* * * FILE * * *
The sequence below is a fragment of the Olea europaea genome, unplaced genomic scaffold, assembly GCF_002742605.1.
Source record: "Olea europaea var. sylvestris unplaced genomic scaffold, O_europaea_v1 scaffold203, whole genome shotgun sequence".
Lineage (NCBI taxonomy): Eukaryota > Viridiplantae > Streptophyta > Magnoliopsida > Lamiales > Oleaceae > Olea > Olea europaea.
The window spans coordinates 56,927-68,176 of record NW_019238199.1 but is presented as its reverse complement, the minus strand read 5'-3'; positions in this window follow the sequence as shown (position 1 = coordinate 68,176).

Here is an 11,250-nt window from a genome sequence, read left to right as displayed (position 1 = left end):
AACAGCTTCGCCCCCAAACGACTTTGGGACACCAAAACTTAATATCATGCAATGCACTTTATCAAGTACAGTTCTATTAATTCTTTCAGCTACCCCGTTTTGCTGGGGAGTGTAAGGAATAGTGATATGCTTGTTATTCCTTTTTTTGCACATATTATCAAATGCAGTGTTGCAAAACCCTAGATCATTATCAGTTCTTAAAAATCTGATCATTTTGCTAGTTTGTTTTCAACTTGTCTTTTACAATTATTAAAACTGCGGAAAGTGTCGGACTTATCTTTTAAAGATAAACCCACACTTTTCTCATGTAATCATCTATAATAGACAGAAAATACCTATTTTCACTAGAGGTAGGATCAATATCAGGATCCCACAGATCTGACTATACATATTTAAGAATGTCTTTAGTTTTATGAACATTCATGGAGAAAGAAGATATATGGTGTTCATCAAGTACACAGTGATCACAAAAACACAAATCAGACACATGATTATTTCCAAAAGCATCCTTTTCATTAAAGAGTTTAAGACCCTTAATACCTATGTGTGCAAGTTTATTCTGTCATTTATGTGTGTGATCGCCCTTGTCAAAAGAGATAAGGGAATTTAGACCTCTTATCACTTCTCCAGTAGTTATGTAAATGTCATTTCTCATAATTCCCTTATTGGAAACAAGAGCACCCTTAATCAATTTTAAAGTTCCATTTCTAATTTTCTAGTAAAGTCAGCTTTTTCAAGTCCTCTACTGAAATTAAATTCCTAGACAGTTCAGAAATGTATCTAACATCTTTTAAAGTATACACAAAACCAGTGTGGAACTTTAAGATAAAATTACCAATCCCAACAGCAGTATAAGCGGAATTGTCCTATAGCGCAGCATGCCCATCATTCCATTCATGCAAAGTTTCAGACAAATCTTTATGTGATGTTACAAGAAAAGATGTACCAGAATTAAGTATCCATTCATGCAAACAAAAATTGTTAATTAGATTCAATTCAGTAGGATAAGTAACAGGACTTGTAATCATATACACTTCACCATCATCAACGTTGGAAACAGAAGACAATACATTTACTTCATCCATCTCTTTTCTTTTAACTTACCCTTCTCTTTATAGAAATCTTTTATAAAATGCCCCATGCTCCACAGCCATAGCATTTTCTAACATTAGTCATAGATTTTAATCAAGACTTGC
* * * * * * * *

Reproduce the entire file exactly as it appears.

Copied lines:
The sequence below is a fragment of the Olea europaea genome, unplaced genomic scaffold, assembly GCF_002742605.1.
Source record: "Olea europaea var. sylvestris unplaced genomic scaffold, O_europaea_v1 scaffold203, whole genome shotgun sequence".
Lineage (NCBI taxonomy): Eukaryota > Viridiplantae > Streptophyta > Magnoliopsida > Lamiales > Oleaceae > Olea > Olea europaea.
The window spans coordinates 56,927-68,176 of record NW_019238199.1 but is presented as its reverse complement, the minus strand read 5'-3'; positions in this window follow the sequence as shown (position 1 = coordinate 68,176).

Here is an 11,250-nt window from a genome sequence, read left to right as displayed (position 1 = left end):
AACAGCTTCGCCCCCAAACGACTTTGGGACACCAAAACTTAATATCATGCAATGCACTTTATCAAGTACAGTTCTATTAATTCTTTCAGCTACCCCGTTTTGCTGGGGAGTGTAAGGAATAGTGATATGCTTGTTATTCCTTTTTTTGCACATATTATCAAATGCAGTGTTGCAAAACCCTAGATCATTATCAGTTCTTAAAAATCTGATCATTTTGCTAGTTTGTTTTCAACTTGTCTTTTACAATTATTAAAACTGCGGAAAGTGTCGGACTTATCTTTTAAAGATAAACCCACACTTTTCTCATGTAATCATCTATAATAGACAGAAAATACCTATTTTCACTAGAGGTAGGATCAATATCAGGATCCCACAGATCTGACTATACATATTTAAGAATGTCTTTAGTTTTATGAACATTCATGGAGAAAGAAGATATATGGTGTTCATCAAGTACACAGTGATCACAAAAACACAAATCAGACACATGATTATTTCCAAAAGCATCCTTTTCATTAAAGAGTTTAAGACCCTTAATACCTATGTGTGCAAGTTTATTCTGTCATTTATGTGTGTGATCGCCCTTGTCAAAAGAGATAAGGGAATTTAGACCTCTTATCACTTCTCCAGTAGTTATGTAAATGTCATTTCTCATAATTCCCTTATTGGAAACAAGAGCACCCTTAATCAATTTTAAAGTTCCATTTCTAATTTTCTAGTAAAGTCAGCTTTTTCAAGTCCTCTACTGAAATTAAATTCCTAGACAGTTCAGAAATGTATCTAACATCTTTTAAAGTATACACAAAACCAGTGTGGAACTTTAAGATAAAATTACCAATCCCAACAGCAGTATAAGCGGAATTGTCCTATAGCGCAGCATGCCCATCATTCCATTCATGCAAAGTTTCAGACAAATCTTTATGTGATGTTACAAGAAAAGATGTACCAGAATTAAGTATCCATTCATGCAAACAAAAATTGTTAATTAGATTCAATTCAGTAGGATAAGTAACAGGACTTGTAATCATATACACTTCACCATCATCAACGTTGGAAACAGAAGACAATACATTTACTTCATCCATCTCTTTTCTTTTAACTTACCCTTCTCTTTATAGAAATCTTTTATAAAATGCCCCATGCTCCACAGCCATAGCATTTTCTAACATTAGTCATAGATTTTAATCAAGACTTGC